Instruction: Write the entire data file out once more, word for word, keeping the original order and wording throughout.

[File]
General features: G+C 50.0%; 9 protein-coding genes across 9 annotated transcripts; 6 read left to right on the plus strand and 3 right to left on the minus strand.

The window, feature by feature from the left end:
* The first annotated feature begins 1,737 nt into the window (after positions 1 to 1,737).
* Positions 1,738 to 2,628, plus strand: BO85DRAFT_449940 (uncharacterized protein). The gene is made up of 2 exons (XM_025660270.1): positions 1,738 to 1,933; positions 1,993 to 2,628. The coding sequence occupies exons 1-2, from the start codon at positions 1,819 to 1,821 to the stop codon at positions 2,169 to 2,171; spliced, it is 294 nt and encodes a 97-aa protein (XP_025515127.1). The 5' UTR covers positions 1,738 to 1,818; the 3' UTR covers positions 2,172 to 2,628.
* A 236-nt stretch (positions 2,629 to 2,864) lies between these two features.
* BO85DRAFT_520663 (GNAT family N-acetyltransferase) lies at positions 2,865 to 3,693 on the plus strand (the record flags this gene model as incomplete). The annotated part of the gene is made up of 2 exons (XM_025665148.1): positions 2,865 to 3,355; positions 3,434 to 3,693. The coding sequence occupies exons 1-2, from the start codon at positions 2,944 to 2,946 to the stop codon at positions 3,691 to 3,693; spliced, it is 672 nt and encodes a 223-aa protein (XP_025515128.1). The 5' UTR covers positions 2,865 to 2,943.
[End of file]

General features: G+C 50.0%; 9 protein-coding genes across 9 annotated transcripts; 6 read left to right on the plus strand and 3 right to left on the minus strand.

The window, feature by feature from the left end:
* The first annotated feature begins 1,737 nt into the window (after positions 1 to 1,737).
* Positions 1,738 to 2,628, plus strand: BO85DRAFT_449940 (uncharacterized protein). The gene is made up of 2 exons (XM_025660270.1): positions 1,738 to 1,933; positions 1,993 to 2,628. The coding sequence occupies exons 1-2, from the start codon at positions 1,819 to 1,821 to the stop codon at positions 2,169 to 2,171; spliced, it is 294 nt and encodes a 97-aa protein (XP_025515127.1). The 5' UTR covers positions 1,738 to 1,818; the 3' UTR covers positions 2,172 to 2,628.
* A 236-nt stretch (positions 2,629 to 2,864) lies between these two features.
* BO85DRAFT_520663 (GNAT family N-acetyltransferase) lies at positions 2,865 to 3,693 on the plus strand (the record flags this gene model as incomplete). The annotated part of the gene is made up of 2 exons (XM_025665148.1): positions 2,865 to 3,355; positions 3,434 to 3,693. The coding sequence occupies exons 1-2, from the start codon at positions 2,944 to 2,946 to the stop codon at positions 3,691 to 3,693; spliced, it is 672 nt and encodes a 223-aa protein (XP_025515128.1). The 5' UTR covers positions 2,865 to 2,943.